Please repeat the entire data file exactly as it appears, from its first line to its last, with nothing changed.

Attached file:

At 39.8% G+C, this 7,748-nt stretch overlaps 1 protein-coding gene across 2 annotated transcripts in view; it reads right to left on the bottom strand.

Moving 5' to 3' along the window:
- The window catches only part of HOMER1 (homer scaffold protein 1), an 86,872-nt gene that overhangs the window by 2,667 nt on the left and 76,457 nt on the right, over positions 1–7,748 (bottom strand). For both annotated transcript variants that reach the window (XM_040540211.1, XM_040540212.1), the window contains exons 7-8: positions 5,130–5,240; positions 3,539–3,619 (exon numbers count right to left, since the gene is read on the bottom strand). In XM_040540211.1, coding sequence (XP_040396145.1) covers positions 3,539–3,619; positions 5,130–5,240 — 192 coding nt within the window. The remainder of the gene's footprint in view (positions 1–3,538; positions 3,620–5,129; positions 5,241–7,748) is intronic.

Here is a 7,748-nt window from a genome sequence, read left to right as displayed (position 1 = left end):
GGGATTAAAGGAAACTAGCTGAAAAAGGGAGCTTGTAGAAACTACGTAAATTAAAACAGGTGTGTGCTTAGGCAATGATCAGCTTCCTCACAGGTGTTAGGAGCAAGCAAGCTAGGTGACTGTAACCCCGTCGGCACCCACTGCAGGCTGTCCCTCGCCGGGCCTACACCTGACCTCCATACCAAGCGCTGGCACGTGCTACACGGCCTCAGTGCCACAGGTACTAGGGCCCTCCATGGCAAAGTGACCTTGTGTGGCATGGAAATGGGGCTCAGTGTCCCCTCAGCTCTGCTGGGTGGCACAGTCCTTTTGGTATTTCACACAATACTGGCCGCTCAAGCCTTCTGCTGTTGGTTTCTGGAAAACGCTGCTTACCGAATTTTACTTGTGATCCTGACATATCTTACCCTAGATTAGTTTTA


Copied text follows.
At 39.8% G+C, this 7,748-nt stretch overlaps 1 protein-coding gene across 2 annotated transcripts in view; it reads right to left on the bottom strand.

Moving 5' to 3' along the window:
- The window catches only part of HOMER1 (homer scaffold protein 1), an 86,872-nt gene that overhangs the window by 2,667 nt on the left and 76,457 nt on the right, over positions 1–7,748 (bottom strand). For both annotated transcript variants that reach the window (XM_040540211.1, XM_040540212.1), the window contains exons 7-8: positions 5,130–5,240; positions 3,539–3,619 (exon numbers count right to left, since the gene is read on the bottom strand). In XM_040540211.1, coding sequence (XP_040396145.1) covers positions 3,539–3,619; positions 5,130–5,240 — 192 coding nt within the window. The remainder of the gene's footprint in view (positions 1–3,538; positions 3,620–5,129; positions 5,241–7,748) is intronic.

Here is a 7,748-nt window from a genome sequence, read left to right as displayed (position 1 = left end):
GGGATTAAAGGAAACTAGCTGAAAAAGGGAGCTTGTAGAAACTACGTAAATTAAAACAGGTGTGTGCTTAGGCAATGATCAGCTTCCTCACAGGTGTTAGGAGCAAGCAAGCTAGGTGACTGTAACCCCGTCGGCACCCACTGCAGGCTGTCCCTCGCCGGGCCTACACCTGACCTCCATACCAAGCGCTGGCACGTGCTACACGGCCTCAGTGCCACAGGTACTAGGGCCCTCCATGGCAAAGTGACCTTGTGTGGCATGGAAATGGGGCTCAGTGTCCCCTCAGCTCTGCTGGGTGGCACAGTCCTTTTGGTATTTCACACAATACTGGCCGCTCAAGCCTTCTGCTGTTGGTTTCTGGAAAACGCTGCTTACCGAATTTTACTTGTGATCCTGACATATCTTACCCTAGATTAGTTTTA